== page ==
Our first argument was my fault. We had just got from honeymoon and were just finishing our thank you cards. Miss Organised had written a list of people that I wanted to thank, paying little attention to my husband’s family and friends. He had shown very little interest in the cards so I made the assumption that he didn’t want any. When it came down to the last few cards, he made a request!! I could feel the anger well up inside me.
‘Why had he waited for me to almost finish the cards, after I had carefully calculated who and who was getting what! And he hadn’t been bothered to me with them anyway!’ The angry green goblin in me had come out to play.
I finished writing the cards as I had planned, choosing to side with the ‘Miss I will show him’ voice inside of me. When my hubby realised just what his honeymoon wife had just done, he uttered these simple words.
‘So I don’t even get one card.’
It wasn’t much but it was enough. His tone and body language said it all; frosty, little eye contact and keeping his distance. He didn’t need to say much more, though he did. Though I protested his sentences blew my selfish behaviour to pieces. ‘Miss I will show him’ and ‘Miss Organised’ disintegrated like ghostbusters had just hit them with their lasers. Immerging in their absence was a very remorseful wife, who dropped to her knees like the wives of old and said.
Arguments: silent treatment following a series of door slams and dirty looks, it might even be complimented by a few kissings of the dentures. Perhaps that’s not your arguing style, you may choose to stare your loved one in the face and isolate their weaknesses for a tirade of insults. You may even be the kind that raises their voice beyond human decibels, giving your neighbours a surround sound experience. Maybe you are sensible and decide to go for a walk, using that time for reflection and storage of your loved ones comments for future reference. You may not even argue at all, which I may add is a bone face lie. The truth is everyone argues; whether your hair is sprouted with grey or if your skin is baby soft, whether you are single living triumphantly or tied together with gold bands.
In marriage, there are arguments.
As obvious as that is, it comes as a surprise to many. Some seem to think that the signing of the marriage contract removes all sense of disagreement and mysteriously you become one in thought and mind. I believe strongly that leading up to the wedding day; brides and grooms are on their best behaviour. Arguments tend to be few and far between; the ones that do occur are easily resolved and tend not to be as intense. I didn’t fully understand when I signed on the dotted line, that I was enlisting to spend the rest of my life with a man that had had a whole life before me. A life that had shaped him into what he is today. Despite our many obvious commonalities (faith, ethnicity, spiritual principles) there were many differences. We were two different people. We had different families, habits, mindsets, attitudes and standards; the list simply goes on and on.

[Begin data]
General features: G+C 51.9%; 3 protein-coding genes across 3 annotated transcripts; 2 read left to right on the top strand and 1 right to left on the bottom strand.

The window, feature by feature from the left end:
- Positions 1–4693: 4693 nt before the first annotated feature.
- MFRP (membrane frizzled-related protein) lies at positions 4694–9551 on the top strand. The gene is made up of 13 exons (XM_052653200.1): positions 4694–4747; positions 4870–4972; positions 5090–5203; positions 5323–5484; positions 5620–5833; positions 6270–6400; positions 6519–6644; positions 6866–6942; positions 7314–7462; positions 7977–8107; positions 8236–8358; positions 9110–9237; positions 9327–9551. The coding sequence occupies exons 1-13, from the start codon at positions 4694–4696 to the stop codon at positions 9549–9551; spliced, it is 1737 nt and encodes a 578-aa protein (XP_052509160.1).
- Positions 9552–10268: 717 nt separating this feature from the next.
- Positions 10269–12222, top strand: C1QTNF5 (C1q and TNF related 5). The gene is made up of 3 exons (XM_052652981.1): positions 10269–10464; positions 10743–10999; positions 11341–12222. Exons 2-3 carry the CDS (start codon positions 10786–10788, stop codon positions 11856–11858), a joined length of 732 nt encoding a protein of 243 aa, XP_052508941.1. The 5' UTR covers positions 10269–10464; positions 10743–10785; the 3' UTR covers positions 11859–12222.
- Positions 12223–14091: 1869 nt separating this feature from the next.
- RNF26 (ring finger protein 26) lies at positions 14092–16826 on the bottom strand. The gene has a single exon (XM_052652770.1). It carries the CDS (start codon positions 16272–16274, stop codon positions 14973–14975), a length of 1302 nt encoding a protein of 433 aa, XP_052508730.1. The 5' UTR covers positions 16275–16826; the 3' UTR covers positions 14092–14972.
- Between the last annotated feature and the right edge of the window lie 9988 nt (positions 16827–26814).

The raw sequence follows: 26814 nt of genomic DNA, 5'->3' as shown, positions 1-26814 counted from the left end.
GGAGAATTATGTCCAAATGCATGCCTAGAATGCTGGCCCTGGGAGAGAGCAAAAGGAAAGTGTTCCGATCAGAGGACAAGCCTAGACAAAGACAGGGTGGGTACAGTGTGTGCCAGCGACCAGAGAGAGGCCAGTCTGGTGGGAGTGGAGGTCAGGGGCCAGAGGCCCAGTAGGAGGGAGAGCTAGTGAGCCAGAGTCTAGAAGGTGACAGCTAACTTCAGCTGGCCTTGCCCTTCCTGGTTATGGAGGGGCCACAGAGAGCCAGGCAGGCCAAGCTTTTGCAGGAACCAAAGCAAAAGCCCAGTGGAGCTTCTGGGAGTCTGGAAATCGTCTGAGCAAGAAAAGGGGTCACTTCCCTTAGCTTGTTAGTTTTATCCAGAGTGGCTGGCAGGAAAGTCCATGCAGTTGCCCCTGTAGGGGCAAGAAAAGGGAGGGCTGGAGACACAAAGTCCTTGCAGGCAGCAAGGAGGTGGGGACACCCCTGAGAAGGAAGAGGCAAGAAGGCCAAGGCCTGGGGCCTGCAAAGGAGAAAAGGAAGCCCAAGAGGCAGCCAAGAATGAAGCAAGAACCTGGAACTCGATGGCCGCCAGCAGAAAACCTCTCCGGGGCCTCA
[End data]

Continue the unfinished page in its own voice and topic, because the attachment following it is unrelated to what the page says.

I was mortified when we started arguing in our marriage. I think I had pictured a picture perfect storybook marriage; we were supposed to be high on love dancing on the clouds of euphoria. Yet there were times when I questioned whether my hubby’s interest in sci-fi had attracted the beams of aliens and he had been replaced by their prime minister.
I understand now that it makes sense for us to argue. The scripture that says ‘two become one’ can be quite misleading as it is not instant. It does not happen when you exchange rings, sign the marriage contract, share your first kiss or even when the marriage is consummated. It is a gradual process which has a lot of bumps and knocks along the way. Knocks and bumps that the marriages of people I respected had overcome not in a microwave minute but with the slow cooking effect of time.
You may have noticed that I haven’t written in quite a while, that’s because I have had to fly my white flag quite a few times recently. Arguments are never pretty even the most eloquent poet becomes verbally incoherent and hot headed when the right buttons are pushed.
I struggle with the mindset that each argument is a battle for me to win. I dislike coming out of the trenches of my stubborn mind to apologise, it feels as though I have lost. I am slowly realising that I have to make a choice not to prolong an argument and make peace my ultimate goal. I must never lose sight of the end goal which is to have loving and fulfilling marriage. If waving a white flag of surrender produces that, then I will wave the flag high. A continuum of door slams and snide comments in the hope that my hubby will back down is not as effective. My pursuit of winning the argument only produces tension and unease in the home. I have also naughtily indulged in ‘told you so’ expressions when I am finally proven to be right.
It’s not the fact that you argue that is the problem; but you must choose to resolve it.
Resolving conflict is a choice.